We encourage nonprofits to agree to publish their impact audit report. However, nonprofits can request that the report be kept private. In that event, we do not publish the report or share with third-parties. In order to conduct the audit, we interview key informants who will therefore know an impact audit is occurring; however we do not share the final results with those key informants.
When a donor has commissioned an impact audit of a specific nonprofit, we will share the final impact audit report with the donor. We strongly encourage the donor and nonprofit to agree up front to the confidentiality protocols for the report.
ImpactMatters staff use documents and other information provided by the nonprofit to conduct the impact audit. We safeguard documents and data shared by the nonprofit and do not publish primary source documents. The final impact report will include references to primary sources provided by the nonprofit provided by the nonprofit, such as the number of beneficiaries served in a particular year.
Although missions vary, nonprofits all follow a basic model: a nonprofit conducts activities in order to achieve outcomes that advance a stated mission. Our objective is to analyze the nonprofit's impact on those outcomes. Some nonprofits are engaged in unique activities, whereas others are engaged in activities more comparable to others. We recognize that, and work to appropriately incorporate that into the analysis.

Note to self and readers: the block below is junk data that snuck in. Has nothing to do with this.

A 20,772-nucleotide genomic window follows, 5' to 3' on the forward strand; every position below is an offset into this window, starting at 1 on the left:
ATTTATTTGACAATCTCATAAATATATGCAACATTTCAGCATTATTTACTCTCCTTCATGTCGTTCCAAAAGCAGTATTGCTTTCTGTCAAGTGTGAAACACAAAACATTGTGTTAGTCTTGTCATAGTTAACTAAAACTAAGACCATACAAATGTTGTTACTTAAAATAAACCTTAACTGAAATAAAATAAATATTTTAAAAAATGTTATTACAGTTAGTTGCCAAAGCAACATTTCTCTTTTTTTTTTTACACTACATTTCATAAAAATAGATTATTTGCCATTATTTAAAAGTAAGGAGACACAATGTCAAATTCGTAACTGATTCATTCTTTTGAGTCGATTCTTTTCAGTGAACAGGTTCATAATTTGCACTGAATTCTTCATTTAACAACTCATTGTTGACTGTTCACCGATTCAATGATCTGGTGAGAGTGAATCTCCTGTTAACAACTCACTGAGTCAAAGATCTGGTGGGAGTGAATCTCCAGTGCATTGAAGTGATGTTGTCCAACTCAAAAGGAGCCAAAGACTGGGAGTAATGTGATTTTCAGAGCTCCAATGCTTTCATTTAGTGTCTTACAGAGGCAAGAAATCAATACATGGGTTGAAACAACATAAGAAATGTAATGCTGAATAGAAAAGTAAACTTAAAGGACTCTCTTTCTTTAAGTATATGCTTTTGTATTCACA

How can ImpactMatters assess nonprofits that conduct advocacy, research, or a similar long-term or difficult to measure activity?
Long-term or difficult to measure activities pose particular problems for assessing impact. We recognize both these difficulties and the importance of these activities. At the moment, we conduct impact audits on direct service delivery programs. We are working to build a standard for assessing advocacy organizations. If you are interested in contributing, please get in touch.
Can a nonprofit that is developing or piloting a new program that is not evidence backed yet do well?
Yes. We strongly support innovation in the nonprofit field. Our impact audits are best used for nonprofits with some track record of activities. For nonprofits that are innovating, we provide advice on setting up appropriate systems for evaluation from the start. If you are interested, please get in touch.
We understand that staff time is not free, and as a result each audit imposes a cost on the nonprofit. Generally, we estimate 3-5 hours of time from senior management, 5-8 hours from a few other key staff, and 20-30 hours of time from a designated audit lead within the nonprofit. We believe the end product – a rigorous impact estimate with which to fundraise and private guidance to management on how to strengthen data systems – justifies the time. We strive to minimize the burden on the audited nonprofit.